It is so difficult to be mad at her sometimes.

“It gives one a sudden start in going down a barren, stony street, to see upon a narrow strip of grass, just within the iron fence, the radiant dandelion, shining in the grass, like a spark dropped from the sun.” —Henry Ward Beecher

A Typical Tuesday

“A child is a curly dimpled lunatic.” —Ralph Waldo Emerson

Welcome, Spring

Today included:

• breakfast at a table that also held a daffodil in a glass baby food jar

• short sleeves, no jackets

• muddy knees (for everyone)

• open windows next to diaper pails

• the dreary work of clearing out last summer’s sad leaves from budding beds

• a long-awaited inaugural ride on the shiny, new, pink (why of course) tricycle (a Christmas present)

• chalk on the sidewalk, play set, outdoor chairs, tree trunks and (regrettably) the boys

• the sweet surprise of perennials planted by our home’s previous owners popping up

• a later-than-usual bedtime because of time that got away from us while (finally, finally) outside

“Spring has returned. The Earth is like a child that knows poems.” —Rainer Maria Rilke

Today, I Am a Happy Storlanee

This morning started off like most mornings in our house. I was upstairs getting some baby wipes when Sophie ran to the bottom of the stairs and screamed, “James is peeing all over Tucker!”

I found this statement to be odd because (1) I had left James in his high chair, (2) James was wearing a diaper and (3) I couldn’t imagine Tucker just sitting somewhere, allowing himself to be peed upon (well, OK, maybe I could but still).

I ran downstairs. There was Tucker, underneath James’s high chair, liquid dripping on his head and all over the carpet beneath him. The liquid, though, was coffee colored. Most sane people, at this point, would think, Oh, my coffee spilled. I, however, thought, Why is James’s pee brown?

Of course it was my coffee. An entire cupful of coffee. It had spilled all over my laptop, my cell phone, a pile of receipts and our laminated cotton tablecloth (one strike against laminated cotton—spills don’t get sucked into fibers rather they slide off onto carpet). And now it was dripping onto Tucker’s head who didn’t care because he was licking up every drop he could get.

Now, before anyone is alarmed by the fact that, at this point, I wasn’t alarmed that coffee had also spilled on my son (James), please know that I no longer drink hot coffee. I make my coffee and tend to someone. I pour my coffee and tend to someone. I add creamer to my coffee and tend to someone. I move my coffee mug into whatever room I’m in at the moment, and tend to someone. And so on and so forth until I actually get to sip the coffee, in which case it’s lukewarm at best but usually cold.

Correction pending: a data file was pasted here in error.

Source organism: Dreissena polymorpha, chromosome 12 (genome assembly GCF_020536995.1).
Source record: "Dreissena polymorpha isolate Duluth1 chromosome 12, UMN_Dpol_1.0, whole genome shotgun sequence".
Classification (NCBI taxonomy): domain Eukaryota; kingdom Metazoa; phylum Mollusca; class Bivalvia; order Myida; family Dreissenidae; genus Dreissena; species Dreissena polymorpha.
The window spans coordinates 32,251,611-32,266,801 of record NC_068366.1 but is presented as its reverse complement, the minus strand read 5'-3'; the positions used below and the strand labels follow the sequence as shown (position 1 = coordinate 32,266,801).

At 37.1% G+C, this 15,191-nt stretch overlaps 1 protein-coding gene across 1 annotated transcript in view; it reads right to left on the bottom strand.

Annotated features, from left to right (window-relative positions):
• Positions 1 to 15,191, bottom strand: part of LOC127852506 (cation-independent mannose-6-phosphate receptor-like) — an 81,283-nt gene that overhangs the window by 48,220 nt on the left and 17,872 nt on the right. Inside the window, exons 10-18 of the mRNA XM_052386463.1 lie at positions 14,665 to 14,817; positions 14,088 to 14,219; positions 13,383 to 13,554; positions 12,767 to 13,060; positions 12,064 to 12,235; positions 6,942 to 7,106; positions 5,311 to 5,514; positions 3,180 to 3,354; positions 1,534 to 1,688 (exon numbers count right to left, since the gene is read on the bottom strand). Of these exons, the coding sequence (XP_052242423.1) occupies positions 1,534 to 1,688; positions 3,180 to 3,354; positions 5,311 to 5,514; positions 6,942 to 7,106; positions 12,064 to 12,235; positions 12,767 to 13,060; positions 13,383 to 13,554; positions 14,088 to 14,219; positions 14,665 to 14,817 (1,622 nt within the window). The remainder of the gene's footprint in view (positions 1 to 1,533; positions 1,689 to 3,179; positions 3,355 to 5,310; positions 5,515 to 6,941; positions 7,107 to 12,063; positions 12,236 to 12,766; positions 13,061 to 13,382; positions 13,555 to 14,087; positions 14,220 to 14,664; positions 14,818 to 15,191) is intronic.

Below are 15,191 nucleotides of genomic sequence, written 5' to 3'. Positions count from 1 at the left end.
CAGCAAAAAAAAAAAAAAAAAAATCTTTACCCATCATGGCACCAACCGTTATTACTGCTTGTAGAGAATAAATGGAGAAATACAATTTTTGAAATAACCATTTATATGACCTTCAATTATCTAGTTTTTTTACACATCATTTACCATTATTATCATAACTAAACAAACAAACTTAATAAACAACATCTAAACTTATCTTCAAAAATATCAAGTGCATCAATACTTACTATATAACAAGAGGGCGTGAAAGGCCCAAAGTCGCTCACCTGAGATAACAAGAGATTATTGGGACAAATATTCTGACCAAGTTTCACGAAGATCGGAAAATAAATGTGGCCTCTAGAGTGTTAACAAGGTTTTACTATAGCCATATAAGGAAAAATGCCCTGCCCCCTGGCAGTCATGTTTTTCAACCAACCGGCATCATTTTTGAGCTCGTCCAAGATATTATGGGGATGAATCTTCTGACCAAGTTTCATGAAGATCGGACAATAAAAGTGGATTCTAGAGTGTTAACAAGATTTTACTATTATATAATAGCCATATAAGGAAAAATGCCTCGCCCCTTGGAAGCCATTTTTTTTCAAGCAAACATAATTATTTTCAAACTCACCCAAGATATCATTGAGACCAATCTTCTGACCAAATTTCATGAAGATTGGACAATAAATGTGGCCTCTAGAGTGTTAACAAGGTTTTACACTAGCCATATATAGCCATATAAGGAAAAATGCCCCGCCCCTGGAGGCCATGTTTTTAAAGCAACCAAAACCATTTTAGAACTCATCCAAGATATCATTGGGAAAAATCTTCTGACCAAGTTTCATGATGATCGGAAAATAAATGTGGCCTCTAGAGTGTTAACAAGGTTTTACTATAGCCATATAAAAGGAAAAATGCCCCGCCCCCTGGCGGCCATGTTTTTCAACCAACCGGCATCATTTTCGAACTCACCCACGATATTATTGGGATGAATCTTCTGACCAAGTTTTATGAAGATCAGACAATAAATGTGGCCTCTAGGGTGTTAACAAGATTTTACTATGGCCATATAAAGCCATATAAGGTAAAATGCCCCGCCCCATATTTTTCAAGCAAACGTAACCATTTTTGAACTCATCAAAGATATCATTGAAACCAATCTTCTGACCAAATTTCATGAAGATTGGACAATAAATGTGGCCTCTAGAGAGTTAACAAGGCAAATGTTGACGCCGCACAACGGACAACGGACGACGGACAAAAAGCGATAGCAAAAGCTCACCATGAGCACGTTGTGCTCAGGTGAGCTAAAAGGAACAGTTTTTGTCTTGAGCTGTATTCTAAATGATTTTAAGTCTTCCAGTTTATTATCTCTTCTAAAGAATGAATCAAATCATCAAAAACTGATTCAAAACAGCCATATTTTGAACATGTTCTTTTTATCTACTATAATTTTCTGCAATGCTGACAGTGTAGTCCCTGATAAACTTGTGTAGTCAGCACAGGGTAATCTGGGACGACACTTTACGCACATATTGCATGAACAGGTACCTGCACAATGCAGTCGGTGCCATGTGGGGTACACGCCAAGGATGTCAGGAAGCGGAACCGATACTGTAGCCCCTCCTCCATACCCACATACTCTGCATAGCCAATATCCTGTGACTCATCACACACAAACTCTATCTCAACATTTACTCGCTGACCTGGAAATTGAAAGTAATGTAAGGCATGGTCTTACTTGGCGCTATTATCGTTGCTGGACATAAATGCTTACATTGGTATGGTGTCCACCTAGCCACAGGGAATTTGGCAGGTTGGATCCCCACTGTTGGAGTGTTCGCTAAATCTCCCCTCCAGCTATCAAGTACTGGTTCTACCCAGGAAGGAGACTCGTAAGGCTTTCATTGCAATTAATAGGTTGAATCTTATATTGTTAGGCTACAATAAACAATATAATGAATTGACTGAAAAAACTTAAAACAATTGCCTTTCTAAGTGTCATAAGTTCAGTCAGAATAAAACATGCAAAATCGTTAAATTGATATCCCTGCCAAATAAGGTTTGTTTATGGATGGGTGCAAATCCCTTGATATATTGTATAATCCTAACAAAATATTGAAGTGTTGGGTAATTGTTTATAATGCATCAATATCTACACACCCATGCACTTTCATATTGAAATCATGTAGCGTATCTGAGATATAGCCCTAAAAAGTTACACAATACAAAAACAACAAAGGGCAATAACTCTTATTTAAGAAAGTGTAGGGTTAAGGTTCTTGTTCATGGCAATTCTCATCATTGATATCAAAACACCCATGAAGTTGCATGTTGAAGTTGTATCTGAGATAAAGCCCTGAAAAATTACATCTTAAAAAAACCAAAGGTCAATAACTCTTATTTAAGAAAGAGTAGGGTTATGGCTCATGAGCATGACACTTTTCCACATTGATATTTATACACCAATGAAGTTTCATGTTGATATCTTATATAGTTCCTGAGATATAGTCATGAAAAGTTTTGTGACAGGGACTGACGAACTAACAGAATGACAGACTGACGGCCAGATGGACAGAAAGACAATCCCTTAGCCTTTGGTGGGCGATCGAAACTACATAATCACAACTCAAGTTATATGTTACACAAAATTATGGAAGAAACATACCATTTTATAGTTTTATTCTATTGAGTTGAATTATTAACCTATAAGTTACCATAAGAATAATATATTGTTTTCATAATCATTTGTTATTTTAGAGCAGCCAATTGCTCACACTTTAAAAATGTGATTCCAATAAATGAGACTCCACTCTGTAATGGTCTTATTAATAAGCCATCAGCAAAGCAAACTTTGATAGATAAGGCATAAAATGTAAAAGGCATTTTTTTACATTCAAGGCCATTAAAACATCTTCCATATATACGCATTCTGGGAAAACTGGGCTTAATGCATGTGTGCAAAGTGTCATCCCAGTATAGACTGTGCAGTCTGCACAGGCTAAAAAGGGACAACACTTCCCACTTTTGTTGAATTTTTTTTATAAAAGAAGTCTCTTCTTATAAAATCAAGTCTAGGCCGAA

I ran to the kitchen for towels while Sophie asked, “Mommy, why is James peeing on Tucker’s head? Mommy, why is there so much of it? Mommy, do you see it on Tucker’s head? I’ll clean up Tucker’s head, Mommy. Oh my gosh there’s so much of it!” (That “oh my gosh” is totally my fault by the way.)

I wiped—James, the laptop, the cell phone, the table, the receipts, the carpet, Tucker’s head.

And then, I poured another cup of coffee.

And then, the sun came out.

And then, a miracle happened.

The doorbell rang. It was Darlene. From Campbell County Sanitation District No. 1 (SD1).

Backstory: About a week ago we received a letter from SD1 informing us that the sewer line in our front yard needs to be replaced. They kindly told us that, after the four days of construction, they would fix our sidewalks, reseed our grass and haul away any trees that needed to come down. This was terrible news. We have—and our neighbors have—very large, very old, gorgeous trees canopying our houses. In addition, we have a beautiful dogwood that blooms late June and quite adequately blocks our view of the gas station when sitting on our front porch. I was crushed.

As such, I became The Crazy Tree Lady. I called SD1. I talked to our neighbors. Anytime I saw anyone with a construction hat on our street, I ran outside and questioned them. (As such, people with construction hats always crossed the street before passing our house.) I know, if the sewer line is broken, it needs to be fixed. But I also know I love those trees.

Back to the miracle.

Darlene was at my front door. Along with another woman who I had pleaded with earlier this morning. (When I had run out to talk to her she said, “You live in that house, don’t you.”) Darlene said they were rerouting the sewer line to save the trees. She said it was going to be more expensive, and would require two new manhole covers in the street, but, she added, “We like trees, too.”

I was shocked. I squealed out loud. I said, “thank you, thank you, thank you” over and over again. When they left, I did a little dance and squealed again. “What, Mommy?” Sophie asked.

Without thinking I said, “I’m a Happy Storlanee!” She smiled. And then I laughed.

You know you are deeply entrenched in your children’s lives when their language becomes part of your everyday vernacular. For months now, Sophie has called someone who is filled with joy a “Happy Storlanee.” For example:


After Sophie was done tickling James, she said, “Look, Mommy, he’s a Happy Storlanee!” (And, as you can see in this picture, Sophie was, too.)

I have no idea where this came from. Or why. But I love it. Andy does, too.

This morning, when dealing with a dog covered in coffee and a possibly broken laptop and cell phone (don’t worry, Andy, they work fine), I was not a Happy Storlanee. But right now, writing this while my children nap, the sun shines through the window and our beautiful trees prepare for spring, I am.

I hope this day finds you a Happy Storlanee at least once, too.

“Happiness is like a butterfly which, when pursued, is always beyond our grasp, but, if you will sit down quietly, may alight upon you.” —Nathaniel Hawthorne

Beads and Wings and Funny Hats


Venturing into the world of make-believe is much more fun with a friend.

“I like nonsense, it wakes up the brain cells. Fantasy is a necessary ingredient in living.” —Dr. Seuss



“Most human beings have an absolute and infinite capacity for taking things for granted.” —Aldous Huxley